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Best practices for trimming adapters when variant calling outside of longranger

Posted By: chapmanb, on Jun 5, 2017 at 8:57 AM

I'm variant calling with 10x input data using bcbio (https://github.com/chapmanb/bcbio-nextgen), which does not yet integrate any of the special magic in the longranger workflow. We're hoping to use the more standard runs as a gateway to being able to better integrate and handle 10x data in bcbio.

 

When running validations on your NA24385 public data using a pretty standard bwa and GATK/FreeBayes pipeline, I'm seeing high false positive rates for GATK-based algorithms (GATK3.7, GATK4 and Sentieon's Haplotyper):

 

https://github.com/bcbio/bcbio_validations/tree/master/gatk4#na24385-10x-data-on-grch37

 

In contrast FreeBayes doesn't show the false positive inflation and is similar to the NA12878 validations that use non-10x data.

 

Are there recommended best practices to trim adapters, or otherwise pre-process, to help remove the false positive issue? I'd welcome any tips/tricks for how best to handle this. Thanks much.

3 Replies

Re: Best practices for trimming adapters when variant calling outside of longranger

Posted By: patrick-10x, on Jun 7, 2017 at 8:42 AM

Hi Brad, 

 

Thanks for the question! The most powerful filtering comes from the phasing-based analysis: if the support for the alternate allele doesn't segregate cleanly onto one of the haplotypes construced from the neighboring variants, it's likely to be a false positive. Our PHASE_SNPINDELS stage does this analysis simultaneously with large-scale phasing.  For best results with 10x data, we strongly encourage using Long Ranger. Of course Long Ranger is also a really good way to get phased variants as well!

 

We use the following filters to remove the most obvious false positives generated by GATK and to a lesser extent FreeBayes:

 

QUAL_FILTER = '(%QUAL <= 15 || (AF[0] > 0.5 && %QUAL < 50))'
ALLELE_FRACTION_FILTER = '(AO[0] < 2 || AO[0]/(AO[0] + RO) < 0.15)'

 

bcftools filter -O v --soft-filter <name> -e <filter_spec> -m '+' <input vcf>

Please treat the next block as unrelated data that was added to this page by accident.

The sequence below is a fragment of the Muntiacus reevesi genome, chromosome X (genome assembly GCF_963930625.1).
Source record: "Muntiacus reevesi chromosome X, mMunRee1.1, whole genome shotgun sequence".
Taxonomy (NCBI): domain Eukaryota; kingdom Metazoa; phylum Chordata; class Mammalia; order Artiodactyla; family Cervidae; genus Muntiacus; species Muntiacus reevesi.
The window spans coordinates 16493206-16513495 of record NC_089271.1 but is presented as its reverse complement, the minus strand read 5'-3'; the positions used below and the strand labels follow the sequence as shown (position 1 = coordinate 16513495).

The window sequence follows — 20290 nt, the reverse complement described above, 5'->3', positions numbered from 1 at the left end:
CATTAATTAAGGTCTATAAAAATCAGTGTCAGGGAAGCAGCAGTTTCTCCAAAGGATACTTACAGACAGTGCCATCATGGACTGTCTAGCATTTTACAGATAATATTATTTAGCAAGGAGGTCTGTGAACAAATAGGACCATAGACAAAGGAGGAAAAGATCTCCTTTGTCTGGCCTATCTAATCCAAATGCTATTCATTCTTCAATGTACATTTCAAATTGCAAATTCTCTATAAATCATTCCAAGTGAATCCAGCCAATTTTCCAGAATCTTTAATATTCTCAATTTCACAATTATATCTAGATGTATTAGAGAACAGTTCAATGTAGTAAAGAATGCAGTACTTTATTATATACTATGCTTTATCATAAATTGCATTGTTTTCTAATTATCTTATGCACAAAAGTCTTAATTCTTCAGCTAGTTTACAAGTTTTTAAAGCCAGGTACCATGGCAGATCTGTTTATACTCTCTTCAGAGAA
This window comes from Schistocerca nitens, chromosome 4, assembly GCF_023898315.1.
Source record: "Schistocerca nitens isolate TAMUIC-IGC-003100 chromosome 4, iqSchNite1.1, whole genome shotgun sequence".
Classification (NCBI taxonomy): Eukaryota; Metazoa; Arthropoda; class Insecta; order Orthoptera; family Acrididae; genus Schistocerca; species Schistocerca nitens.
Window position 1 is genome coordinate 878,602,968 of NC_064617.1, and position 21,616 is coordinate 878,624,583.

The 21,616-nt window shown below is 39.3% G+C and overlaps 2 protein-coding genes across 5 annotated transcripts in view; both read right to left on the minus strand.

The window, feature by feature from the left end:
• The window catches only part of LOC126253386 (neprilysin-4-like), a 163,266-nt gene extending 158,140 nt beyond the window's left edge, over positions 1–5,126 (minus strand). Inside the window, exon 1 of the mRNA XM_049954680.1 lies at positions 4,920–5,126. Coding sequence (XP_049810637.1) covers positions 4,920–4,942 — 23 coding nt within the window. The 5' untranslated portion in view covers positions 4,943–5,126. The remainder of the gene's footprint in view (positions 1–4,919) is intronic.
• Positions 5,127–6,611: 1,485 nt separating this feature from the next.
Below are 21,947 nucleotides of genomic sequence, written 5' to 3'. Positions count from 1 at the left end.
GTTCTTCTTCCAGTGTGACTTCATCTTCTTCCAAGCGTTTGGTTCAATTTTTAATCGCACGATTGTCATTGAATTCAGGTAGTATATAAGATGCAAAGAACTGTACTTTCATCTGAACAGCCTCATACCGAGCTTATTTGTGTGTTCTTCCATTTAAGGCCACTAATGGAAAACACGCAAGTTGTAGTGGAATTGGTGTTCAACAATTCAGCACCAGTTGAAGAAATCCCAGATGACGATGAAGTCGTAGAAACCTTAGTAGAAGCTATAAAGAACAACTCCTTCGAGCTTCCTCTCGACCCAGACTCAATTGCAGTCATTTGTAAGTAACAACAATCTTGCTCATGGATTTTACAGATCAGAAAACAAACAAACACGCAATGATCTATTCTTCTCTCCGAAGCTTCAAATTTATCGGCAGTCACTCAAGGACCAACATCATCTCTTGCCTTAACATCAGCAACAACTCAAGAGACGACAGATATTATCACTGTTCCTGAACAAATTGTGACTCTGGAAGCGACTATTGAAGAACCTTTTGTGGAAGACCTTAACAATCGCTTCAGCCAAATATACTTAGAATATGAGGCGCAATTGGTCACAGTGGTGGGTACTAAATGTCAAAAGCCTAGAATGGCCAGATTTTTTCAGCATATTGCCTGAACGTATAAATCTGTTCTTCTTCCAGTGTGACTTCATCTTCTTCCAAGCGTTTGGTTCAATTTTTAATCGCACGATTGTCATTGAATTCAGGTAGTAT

You can see the details in the python code in the Long Ranger tarball here:

longranger-2.1.3/longranger-cs/2.1.3/mro/stages/snpindels/populate_info/__init__.py:167

longranger-2.1.3/longranger-cs/2.1.3/tenkit/lib/python/tenkit/constants.py:138

 

In terms of trimming, we recommend trimming the first 16+7bp of R1, and the first 1bp of R2. R1 contains the 16bp 10x barcode + 7bp of low accuracy sequence from an N-mer oligo.  The first bp of R2 empirically has about a 5x higher mismatch rate.  Given the stats you're showing, I don't expect the trimming to have a huge influence -- my guess is that you'll get the biggest win from filtering poor variants.

 

Cheers,

Pat

Re: Best practices for trimming adapters when variant calling outside of longranger

Posted By: chapmanb, on Jun 19, 2017 at 8:10 AM

Pat;

Thank you so much for the detailed answer. This gave me a lot of great directions to go in, and a combination of a low frequency filter and trimming helped us get similar specificity and sensitivity to FreeBayes. I tried just using a low frequency filter similar to yours but with QD and the addition of read position metrics, and it helped some:

 

https://github.com/bcbio/bcbio_validations/tree/master/gatk4#low-frequency-allele-filter

 

I also tried trimming only and that also helped some, but it was really the combination of both that did the trick:

 

https://github.com/bcbio/bcbio_validations/tree/master/gatk4#10x-adapter-trimming--low-frequency-all...

 

Thank you again for the help pointing us in the right direction. I'm excited to have this working and looking forward to exploring more 10x data and starting to incorporate Long Ranger.

Re: Best practices for trimming adapters when variant calling outside of longranger

Posted By: cypridina, on Oct 8, 2018 at 5:29 PM

I checked out some of my own 10X libraries and it seems like the data should actually be trimmed a bit more than the above responses suggest.

 

To figure this out I made a sequence logo from 1,000,000 reads from my 10X fastqs, then rescaled the bits (y-axis) from the min bitscore of all positions to max bitscore of all positions between 0-1. First I plotted all 150 bp.

 

sequence_entropy_output_R2.pngsequence_entropy_output_r1_to150.pngYep - the R2 reads look like they will be OK with just the first 5bp or so trimmed. (The GC bias is a little concerning though!).

 

The R1 reads definitely have something going on well into the 20-30bp position though. Zoomed in:

 

sequence_entropy_output_r1_to50.pngAs you can see here, there is sequence bias even up to the 28th base in the reads. These are apparently low-quality bases according to the post above, but it looks like it would be good to trim them anyway. In the future I will probably just trim off the first 30bp of R1 if I need to do so.